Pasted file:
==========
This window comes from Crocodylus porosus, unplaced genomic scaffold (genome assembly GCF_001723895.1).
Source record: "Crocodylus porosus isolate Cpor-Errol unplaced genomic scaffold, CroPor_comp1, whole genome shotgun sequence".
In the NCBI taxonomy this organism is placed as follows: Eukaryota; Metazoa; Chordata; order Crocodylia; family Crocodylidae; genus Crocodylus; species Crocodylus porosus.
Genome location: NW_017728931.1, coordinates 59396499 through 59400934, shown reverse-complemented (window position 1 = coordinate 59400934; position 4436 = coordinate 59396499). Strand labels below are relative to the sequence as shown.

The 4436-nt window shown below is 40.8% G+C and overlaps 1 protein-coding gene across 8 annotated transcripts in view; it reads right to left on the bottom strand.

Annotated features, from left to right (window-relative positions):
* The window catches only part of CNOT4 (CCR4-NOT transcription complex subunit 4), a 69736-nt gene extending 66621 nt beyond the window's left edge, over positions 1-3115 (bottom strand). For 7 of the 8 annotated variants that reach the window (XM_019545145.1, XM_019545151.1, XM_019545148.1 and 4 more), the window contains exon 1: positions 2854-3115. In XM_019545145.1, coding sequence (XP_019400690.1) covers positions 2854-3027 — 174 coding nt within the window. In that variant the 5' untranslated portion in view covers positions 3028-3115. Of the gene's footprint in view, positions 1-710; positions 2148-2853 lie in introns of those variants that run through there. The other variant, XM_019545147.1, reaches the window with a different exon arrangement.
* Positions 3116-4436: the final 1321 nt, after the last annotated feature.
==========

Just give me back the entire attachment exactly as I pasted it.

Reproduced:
This window comes from Crocodylus porosus, unplaced genomic scaffold (genome assembly GCF_001723895.1).
Source record: "Crocodylus porosus isolate Cpor-Errol unplaced genomic scaffold, CroPor_comp1, whole genome shotgun sequence".
In the NCBI taxonomy this organism is placed as follows: Eukaryota; Metazoa; Chordata; order Crocodylia; family Crocodylidae; genus Crocodylus; species Crocodylus porosus.
Genome location: NW_017728931.1, coordinates 59396499 through 59400934, shown reverse-complemented (window position 1 = coordinate 59400934; position 4436 = coordinate 59396499). Strand labels below are relative to the sequence as shown.

The 4436-nt window shown below is 40.8% G+C and overlaps 1 protein-coding gene across 8 annotated transcripts in view; it reads right to left on the bottom strand.

Annotated features, from left to right (window-relative positions):
* The window catches only part of CNOT4 (CCR4-NOT transcription complex subunit 4), a 69736-nt gene extending 66621 nt beyond the window's left edge, over positions 1-3115 (bottom strand). For 7 of the 8 annotated variants that reach the window (XM_019545145.1, XM_019545151.1, XM_019545148.1 and 4 more), the window contains exon 1: positions 2854-3115. In XM_019545145.1, coding sequence (XP_019400690.1) covers positions 2854-3027 — 174 coding nt within the window. In that variant the 5' untranslated portion in view covers positions 3028-3115. Of the gene's footprint in view, positions 1-710; positions 2148-2853 lie in introns of those variants that run through there. The other variant, XM_019545147.1, reaches the window with a different exon arrangement.
* Positions 3116-4436: the final 1321 nt, after the last annotated feature.